There are several other companies to watch this year, despite the fact that most eyes are on AOL. Interactive Week Magazine, a well respected Internet watcher, says that these companies are most likely to make us sit up and take notice. Bizrate.com, which started its Internet life as a small e-tailer has grown into a superior consumer portal. It has a reputation for unbiased consumer shopping information, due to its "no pay" policy in reviewing on-line retailers. It also collects direct feedback from millions of actual customers to help assess each store that it highlights. Their website boasts that " We don't allow stores to pay for listing or placement in our site and we don't accept sponsorships. Instead, we generate our revenues by helping consumers buy on-line and by helping stores study and better understand how to serve the needs of consumers buying on-line".

Charter Communications is owned by Paul Allen who was also the co-founder of Microsoft. It provides advanced cable networking and services. Charter's recent acquisitions of several cable companies and alliances with AT&T, HSA (High Speed Access) and General Instrument put it in a very good position for the coming year. At present they are the 4th largest operators of cable television systems in the US. They have also begun introducing interactive video programming, high speed Internet access, and telephony services. Allen's vision is a "wired world", where "everyone would have a PC at home and at work that would be interconnected within a global network. This network would provide immediate availability to information and resources anywhere in the world".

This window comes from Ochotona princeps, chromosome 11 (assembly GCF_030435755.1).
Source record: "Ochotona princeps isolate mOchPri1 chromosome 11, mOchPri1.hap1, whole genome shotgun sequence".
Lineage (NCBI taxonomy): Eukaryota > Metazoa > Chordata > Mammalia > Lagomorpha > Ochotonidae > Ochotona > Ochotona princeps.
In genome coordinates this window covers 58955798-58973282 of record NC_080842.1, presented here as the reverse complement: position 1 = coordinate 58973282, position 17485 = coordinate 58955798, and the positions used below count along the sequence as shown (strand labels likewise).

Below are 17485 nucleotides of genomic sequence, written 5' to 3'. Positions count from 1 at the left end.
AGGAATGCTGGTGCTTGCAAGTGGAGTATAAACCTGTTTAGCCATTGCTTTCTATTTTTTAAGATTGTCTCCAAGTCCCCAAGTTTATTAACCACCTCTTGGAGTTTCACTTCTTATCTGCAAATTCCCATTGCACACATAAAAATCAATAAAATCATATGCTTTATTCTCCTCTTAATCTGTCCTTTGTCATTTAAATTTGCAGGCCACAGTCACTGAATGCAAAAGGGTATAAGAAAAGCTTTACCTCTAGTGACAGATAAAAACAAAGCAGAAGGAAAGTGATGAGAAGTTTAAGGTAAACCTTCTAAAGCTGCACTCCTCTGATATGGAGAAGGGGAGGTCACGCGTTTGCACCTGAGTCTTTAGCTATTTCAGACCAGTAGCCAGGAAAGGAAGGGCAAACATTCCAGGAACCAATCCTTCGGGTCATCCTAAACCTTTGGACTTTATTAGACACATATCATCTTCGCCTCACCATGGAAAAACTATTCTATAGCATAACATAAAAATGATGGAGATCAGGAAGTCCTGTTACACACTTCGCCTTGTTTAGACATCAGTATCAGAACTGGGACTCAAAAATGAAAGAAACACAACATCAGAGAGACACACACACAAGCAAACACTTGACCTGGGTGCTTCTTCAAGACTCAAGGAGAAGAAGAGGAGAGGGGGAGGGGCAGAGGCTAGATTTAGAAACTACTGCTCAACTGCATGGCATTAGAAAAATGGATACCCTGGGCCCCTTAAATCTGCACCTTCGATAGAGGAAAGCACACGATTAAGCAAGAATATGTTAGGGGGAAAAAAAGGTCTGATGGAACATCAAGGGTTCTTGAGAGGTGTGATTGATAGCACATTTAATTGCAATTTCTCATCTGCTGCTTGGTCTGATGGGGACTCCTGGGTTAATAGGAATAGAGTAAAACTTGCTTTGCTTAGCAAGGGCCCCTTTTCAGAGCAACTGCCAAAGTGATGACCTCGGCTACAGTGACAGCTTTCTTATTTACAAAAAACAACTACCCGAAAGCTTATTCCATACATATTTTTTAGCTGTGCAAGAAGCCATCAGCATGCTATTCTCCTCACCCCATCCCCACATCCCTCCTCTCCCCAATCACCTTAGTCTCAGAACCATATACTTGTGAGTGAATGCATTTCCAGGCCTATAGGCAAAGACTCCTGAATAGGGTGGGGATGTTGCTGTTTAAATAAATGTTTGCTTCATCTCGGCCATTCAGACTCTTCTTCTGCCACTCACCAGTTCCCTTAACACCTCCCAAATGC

Merrill Lynch & Co. has for years delayed entry into the Internet due to its conventional brokers and general ideals for doing business the "old fashioned way". In their quest to make a run at Schwab and E*rade, they formed an alliance in December with Multex.com. They expect to jointly develop next-generation platforms for real-time delivery of investment strategy and securities research. And they are developing personalized real-time research alerts and market information across multiple platforms, such as pagers, cell phones and the Internet. On the home services front, Replay TV and TiVo have formed a partnership they hope will beat interactive cable services into the home. Via an advanced video cassette recorder box, they have created an product which gives the consumer almost total control over what and when they watch on TV programming. Their "team" boasts such high profile and experienced companies as Palm, Macromedia, NeXT, InfoSeek, Disney, LucasArts and 3DO. And they have filed over 120 patent claims they hope will secure their state of the art interactive services.

It will certainly be an exciting and confusing year for investors and companies alike. The majority of companies will either falter by the wayside or be swallowed up by larger companies. So the key to investment profits will likely be through tireless research, timing and just plain good luck. Playing in the stock market this year will not be for the fainthearted or timid investor. But one expects it will be great fun.